“libidinous- from ‘libido’, being sensual and lustful or with strong connection to libido”
You can’t really pin them down. And yet that could also be why they are so very irresistible; offering a seductive draw to cold steep and distant mountain ridges. In fact some larch locations have trails so overrun with the seasonal larch-lusters it’s just a train of hiker-butts in front of you, all cabooses all the way. The large crowds can be rough for a trail and the opposite of wilderness solitude many hikers seek.
Larches are a bit of the rebellious type. They are among a small group of conifers, the trees known in introductory botany lessons as ‘evergreens’, that actually don’t keep their leaves (needles) all year and stay green through winters. Lesson #1 in botany is there are exceptions to every ‘rule’. As I say- “plants do what they want”. There's always a rambunctious rebel and these conifers aren't evergreen.
The main species we have in the Pacific Northwest is Larix occidentalis, which ranges from a sliver of the Cascades in WA south into OR, with bigger chunks in eastern OR and a lot in ID, MT and British Columbia. Larches are a deciduous conifer; a sorta-pine-like tree with clusters of thin needles but ones that change to a lush golden yellow in fall. And that sight really spruces up (ha) the alpine landscape in October. The needles are noticeably thin because they don’t need to be tough enough to last through bristling winters, even through multiple years.
They are in the same family as pines (Pinaceae), hence the fairly long, soft, vibrant green needles in clusters but more dense than pines. They also form needles very early in spring. In summer they form interesting sometimes bristly-looking upright cones that are ‘softer’ than a pine’s, more like the thinner scaled cones of firs. In spring, as they form, the cones of some species are a rosy purple, looking more like a flower. But hey, it is a sex-structure like a flower, just prettier than most blandly brown/green conifer sex-cones. Ok, they turn brown.
Some casual observers may think the larch is a bit indecisive. It’s a non-evergreen among the evergreen tree group, and a tall tree among the alpine tree zone where they tend to be short from the struggles at the top of the tree-line. Awe, the colorful & flamboyant conifer!
I see Larch as a plucky pioneer, a “them” among the binary gendered masses, who defies our arbitrary human categories (arbor-trary). We humans do like putting things in boxes, organizing and sorting, but then we also strive to think outside the box. Pine-like needles and fir-like cones; a conifer that changes color. Can't be tamed.
Lithesome Larch sits squarely next to the box, saying, “Hey, why are all my relatives in that conif-tainer?” Sorry, that one didn't quite work, but I like to think Larch would like puns.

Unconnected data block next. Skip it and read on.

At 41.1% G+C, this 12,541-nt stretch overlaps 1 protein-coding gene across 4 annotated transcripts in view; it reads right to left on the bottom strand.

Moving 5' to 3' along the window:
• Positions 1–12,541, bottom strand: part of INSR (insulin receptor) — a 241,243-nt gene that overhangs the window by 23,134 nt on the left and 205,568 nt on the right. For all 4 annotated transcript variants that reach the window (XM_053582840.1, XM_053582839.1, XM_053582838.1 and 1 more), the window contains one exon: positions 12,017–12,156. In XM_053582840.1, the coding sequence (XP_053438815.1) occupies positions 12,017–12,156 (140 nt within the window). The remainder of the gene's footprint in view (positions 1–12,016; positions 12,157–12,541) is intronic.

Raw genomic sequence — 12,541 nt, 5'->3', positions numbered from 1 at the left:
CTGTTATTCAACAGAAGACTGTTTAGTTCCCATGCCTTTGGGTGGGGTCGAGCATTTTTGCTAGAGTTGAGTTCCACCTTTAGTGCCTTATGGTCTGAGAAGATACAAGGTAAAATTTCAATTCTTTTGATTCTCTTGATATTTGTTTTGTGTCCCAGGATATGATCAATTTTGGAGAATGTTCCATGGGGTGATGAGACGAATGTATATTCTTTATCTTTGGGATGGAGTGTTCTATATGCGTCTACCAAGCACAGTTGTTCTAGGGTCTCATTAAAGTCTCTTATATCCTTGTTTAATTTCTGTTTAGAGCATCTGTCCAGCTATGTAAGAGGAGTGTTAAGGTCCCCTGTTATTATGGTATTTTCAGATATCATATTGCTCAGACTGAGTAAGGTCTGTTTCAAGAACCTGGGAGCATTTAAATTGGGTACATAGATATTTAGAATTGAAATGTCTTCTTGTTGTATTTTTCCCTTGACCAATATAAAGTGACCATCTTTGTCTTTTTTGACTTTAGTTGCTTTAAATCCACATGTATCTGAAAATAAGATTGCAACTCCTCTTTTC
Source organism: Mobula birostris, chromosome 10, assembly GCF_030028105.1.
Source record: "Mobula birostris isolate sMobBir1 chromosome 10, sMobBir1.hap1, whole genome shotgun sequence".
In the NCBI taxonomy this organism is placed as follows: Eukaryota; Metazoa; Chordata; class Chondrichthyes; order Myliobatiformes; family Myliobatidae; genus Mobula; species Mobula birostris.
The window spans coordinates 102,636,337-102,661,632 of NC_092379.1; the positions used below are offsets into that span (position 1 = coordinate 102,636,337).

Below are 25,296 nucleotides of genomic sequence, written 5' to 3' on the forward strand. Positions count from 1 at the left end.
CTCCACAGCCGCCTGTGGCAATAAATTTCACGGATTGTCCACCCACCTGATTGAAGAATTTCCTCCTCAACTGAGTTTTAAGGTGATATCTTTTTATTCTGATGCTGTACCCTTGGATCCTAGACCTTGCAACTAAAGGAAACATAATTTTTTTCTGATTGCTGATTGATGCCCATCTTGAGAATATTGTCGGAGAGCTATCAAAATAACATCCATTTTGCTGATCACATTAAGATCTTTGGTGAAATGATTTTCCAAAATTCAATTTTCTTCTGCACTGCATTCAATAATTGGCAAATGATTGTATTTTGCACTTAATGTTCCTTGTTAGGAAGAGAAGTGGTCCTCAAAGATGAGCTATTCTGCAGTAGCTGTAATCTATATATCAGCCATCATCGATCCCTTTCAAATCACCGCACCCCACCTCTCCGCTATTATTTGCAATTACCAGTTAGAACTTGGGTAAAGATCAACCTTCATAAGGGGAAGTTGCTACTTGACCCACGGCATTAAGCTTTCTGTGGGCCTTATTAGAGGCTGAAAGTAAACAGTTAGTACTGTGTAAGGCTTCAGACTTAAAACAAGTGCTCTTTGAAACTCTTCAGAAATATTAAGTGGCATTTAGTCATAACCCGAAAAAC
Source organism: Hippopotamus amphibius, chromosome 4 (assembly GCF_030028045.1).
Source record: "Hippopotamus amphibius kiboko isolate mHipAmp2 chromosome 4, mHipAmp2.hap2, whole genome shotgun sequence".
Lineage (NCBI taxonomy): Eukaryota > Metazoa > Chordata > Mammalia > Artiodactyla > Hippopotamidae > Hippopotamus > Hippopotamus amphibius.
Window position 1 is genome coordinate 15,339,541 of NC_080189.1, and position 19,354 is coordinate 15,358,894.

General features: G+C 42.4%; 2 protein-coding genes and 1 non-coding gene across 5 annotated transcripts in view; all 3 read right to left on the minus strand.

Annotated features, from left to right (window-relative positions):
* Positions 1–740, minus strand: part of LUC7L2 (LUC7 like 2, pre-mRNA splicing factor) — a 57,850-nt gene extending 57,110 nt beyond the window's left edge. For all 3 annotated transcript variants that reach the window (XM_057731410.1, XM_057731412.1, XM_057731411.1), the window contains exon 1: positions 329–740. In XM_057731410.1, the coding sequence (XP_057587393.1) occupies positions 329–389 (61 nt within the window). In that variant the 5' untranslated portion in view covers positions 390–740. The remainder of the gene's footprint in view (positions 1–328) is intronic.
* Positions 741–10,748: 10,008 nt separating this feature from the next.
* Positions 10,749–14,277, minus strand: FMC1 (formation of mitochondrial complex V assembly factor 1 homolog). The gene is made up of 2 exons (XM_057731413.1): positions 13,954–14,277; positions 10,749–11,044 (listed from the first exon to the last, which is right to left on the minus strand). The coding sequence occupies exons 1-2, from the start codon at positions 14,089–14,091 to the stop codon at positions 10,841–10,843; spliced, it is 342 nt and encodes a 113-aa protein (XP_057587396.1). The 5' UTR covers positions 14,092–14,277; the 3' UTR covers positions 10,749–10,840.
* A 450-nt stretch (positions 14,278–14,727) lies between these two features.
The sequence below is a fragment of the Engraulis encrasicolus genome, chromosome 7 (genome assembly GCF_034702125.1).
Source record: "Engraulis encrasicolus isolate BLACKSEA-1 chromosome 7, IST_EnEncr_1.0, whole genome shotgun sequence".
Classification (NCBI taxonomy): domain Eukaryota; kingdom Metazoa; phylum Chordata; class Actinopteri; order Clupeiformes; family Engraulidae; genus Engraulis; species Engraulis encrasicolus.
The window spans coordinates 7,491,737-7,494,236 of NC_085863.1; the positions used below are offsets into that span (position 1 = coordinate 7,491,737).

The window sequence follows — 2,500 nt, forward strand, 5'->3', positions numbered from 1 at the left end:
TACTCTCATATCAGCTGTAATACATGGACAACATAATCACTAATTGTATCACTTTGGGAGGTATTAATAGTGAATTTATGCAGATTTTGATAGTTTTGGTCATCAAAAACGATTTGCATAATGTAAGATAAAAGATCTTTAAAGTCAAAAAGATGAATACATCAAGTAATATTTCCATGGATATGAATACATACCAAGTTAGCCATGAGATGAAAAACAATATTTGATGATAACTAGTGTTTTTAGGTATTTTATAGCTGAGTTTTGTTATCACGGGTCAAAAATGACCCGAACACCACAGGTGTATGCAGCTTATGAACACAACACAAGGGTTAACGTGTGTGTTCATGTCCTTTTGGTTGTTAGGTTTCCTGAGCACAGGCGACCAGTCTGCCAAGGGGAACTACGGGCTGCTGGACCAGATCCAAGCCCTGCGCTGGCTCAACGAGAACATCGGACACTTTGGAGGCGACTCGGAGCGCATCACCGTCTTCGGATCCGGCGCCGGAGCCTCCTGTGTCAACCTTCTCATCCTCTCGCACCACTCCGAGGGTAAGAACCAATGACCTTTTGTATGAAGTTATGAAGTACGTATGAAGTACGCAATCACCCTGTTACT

North American larches are also called Tamarack
- from their original name by the Algonquians which means “wood used for snowshoes”.
They do tend to be in areas where you’d need snowshoes, at least to see them form new leaves in spring/early summer or to see them swapping leaves for a snowy coating in winter.
The Larix laricina species of Tamarack is among the widest ranging of any conifer in North America, though it sticks to the far north of the US and most of Canada (remember, Canada is very vast). Tamarack/larch found in the United States include three native species and some introduced, plus some hybrids. Elsewhere on the globe, they also stick to the cooler temperate zones of the Northern Hemisphere and with only about a dozen species total. They are globally special.
Here's the ones you may see in the United States:
US Larch spp.
OR & WA (E of Cascade crest), MT BritColumbia
most common, 15-30 needles with triangle cross section
L. lyallii x occidentalis
hybrid of western & subalpine
where ranges of species overlap
intermediate traits to true-breeding spp.
OR & WA (E of Cascade crest), MT BritColumbia
higher elevation- near timberline, 30-40 needles with square cross-section
American larch, tamarack
Newfoundland, MN, WV, MT, WI and all over Canada.
smallest cones of larch,15-30 needles
L. decidua var. polonica
Alps & Caucasian mountains
egg-shaped cones with straight or incurved scale tips, not inflexed.
L. x marschlinsii
hybrid of European & L. kaempferi (Japan)
reflexed cone scales like Japanese larch, needles more like European
W Siberia & NE Russia
bigger, with down-swooping branches & squat cones
Our most common larch in the PNW is of course the western larch (Larix occidentalis)
Our luscious lime-green lovelies live through tough times.